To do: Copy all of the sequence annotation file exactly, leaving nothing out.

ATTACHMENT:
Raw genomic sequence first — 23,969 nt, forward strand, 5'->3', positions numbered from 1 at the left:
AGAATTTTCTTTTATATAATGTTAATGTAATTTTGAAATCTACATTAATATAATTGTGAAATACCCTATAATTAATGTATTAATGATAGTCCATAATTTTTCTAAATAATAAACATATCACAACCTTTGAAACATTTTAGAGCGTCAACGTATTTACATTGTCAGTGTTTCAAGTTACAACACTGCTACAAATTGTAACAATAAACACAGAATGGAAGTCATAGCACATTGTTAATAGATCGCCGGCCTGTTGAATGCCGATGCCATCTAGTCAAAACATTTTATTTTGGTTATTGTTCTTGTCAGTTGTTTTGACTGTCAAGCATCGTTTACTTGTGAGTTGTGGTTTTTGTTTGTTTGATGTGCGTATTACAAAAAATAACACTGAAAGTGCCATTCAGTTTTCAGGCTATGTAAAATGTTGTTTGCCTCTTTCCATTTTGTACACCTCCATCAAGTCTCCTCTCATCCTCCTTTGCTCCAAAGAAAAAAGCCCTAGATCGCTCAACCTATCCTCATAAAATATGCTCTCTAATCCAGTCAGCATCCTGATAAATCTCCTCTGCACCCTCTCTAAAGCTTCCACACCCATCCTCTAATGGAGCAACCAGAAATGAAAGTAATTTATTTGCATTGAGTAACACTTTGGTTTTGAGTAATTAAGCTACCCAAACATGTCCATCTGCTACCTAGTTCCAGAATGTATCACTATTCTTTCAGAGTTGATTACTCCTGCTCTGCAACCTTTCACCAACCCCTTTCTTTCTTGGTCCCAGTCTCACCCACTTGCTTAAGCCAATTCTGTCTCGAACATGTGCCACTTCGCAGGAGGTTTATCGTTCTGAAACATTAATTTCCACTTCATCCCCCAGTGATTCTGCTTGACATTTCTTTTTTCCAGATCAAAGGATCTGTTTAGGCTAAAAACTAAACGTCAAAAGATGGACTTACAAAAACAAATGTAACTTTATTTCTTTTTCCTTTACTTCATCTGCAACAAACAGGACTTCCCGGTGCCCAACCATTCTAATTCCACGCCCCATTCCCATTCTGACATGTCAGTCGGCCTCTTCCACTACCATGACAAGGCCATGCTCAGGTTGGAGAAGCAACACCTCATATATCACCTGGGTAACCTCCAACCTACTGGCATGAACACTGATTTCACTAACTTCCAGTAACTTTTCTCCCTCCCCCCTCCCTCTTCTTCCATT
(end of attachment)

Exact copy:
Raw genomic sequence first — 23,969 nt, forward strand, 5'->3', positions numbered from 1 at the left:
AGAATTTTCTTTTATATAATGTTAATGTAATTTTGAAATCTACATTAATATAATTGTGAAATACCCTATAATTAATGTATTAATGATAGTCCATAATTTTTCTAAATAATAAACATATCACAACCTTTGAAACATTTTAGAGCGTCAACGTATTTACATTGTCAGTGTTTCAAGTTACAACACTGCTACAAATTGTAACAATAAACACAGAATGGAAGTCATAGCACATTGTTAATAGATCGCCGGCCTGTTGAATGCCGATGCCATCTAGTCAAAACATTTTATTTTGGTTATTGTTCTTGTCAGTTGTTTTGACTGTCAAGCATCGTTTACTTGTGAGTTGTGGTTTTTGTTTGTTTGATGTGCGTATTACAAAAAATAACACTGAAAGTGCCATTCAGTTTTCAGGCTATGTAAAATGTTGTTTGCCTCTTTCCATTTTGTACACCTCCATCAAGTCTCCTCTCATCCTCCTTTGCTCCAAAGAAAAAAGCCCTAGATCGCTCAACCTATCCTCATAAAATATGCTCTCTAATCCAGTCAGCATCCTGATAAATCTCCTCTGCACCCTCTCTAAAGCTTCCACACCCATCCTCTAATGGAGCAACCAGAAATGAAAGTAATTTATTTGCATTGAGTAACACTTTGGTTTTGAGTAATTAAGCTACCCAAACATGTCCATCTGCTACCTAGTTCCAGAATGTATCACTATTCTTTCAGAGTTGATTACTCCTGCTCTGCAACCTTTCACCAACCCCTTTCTTTCTTGGTCCCAGTCTCACCCACTTGCTTAAGCCAATTCTGTCTCGAACATGTGCCACTTCGCAGGAGGTTTATCGTTCTGAAACATTAATTTCCACTTCATCCCCCAGTGATTCTGCTTGACATTTCTTTTTTCCAGATCAAAGGATCTGTTTAGGCTAAAAACTAAACGTCAAAAGATGGACTTACAAAAACAAATGTAACTTTATTTCTTTTTCCTTTACTTCATCTGCAACAAACAGGACTTCCCGGTGCCCAACCATTCTAATTCCACGCCCCATTCCCATTCTGACATGTCAGTCGGCCTCTTCCACTACCATGACAAGGCCATGCTCAGGTTGGAGAAGCAACACCTCATATATCACCTGGGTAACCTCCAACCTACTGGCATGAACACTGATTTCACTAACTTCCAGTAACTTTTCTCCCTCCCCCCTCCCTCTTCTTCCATT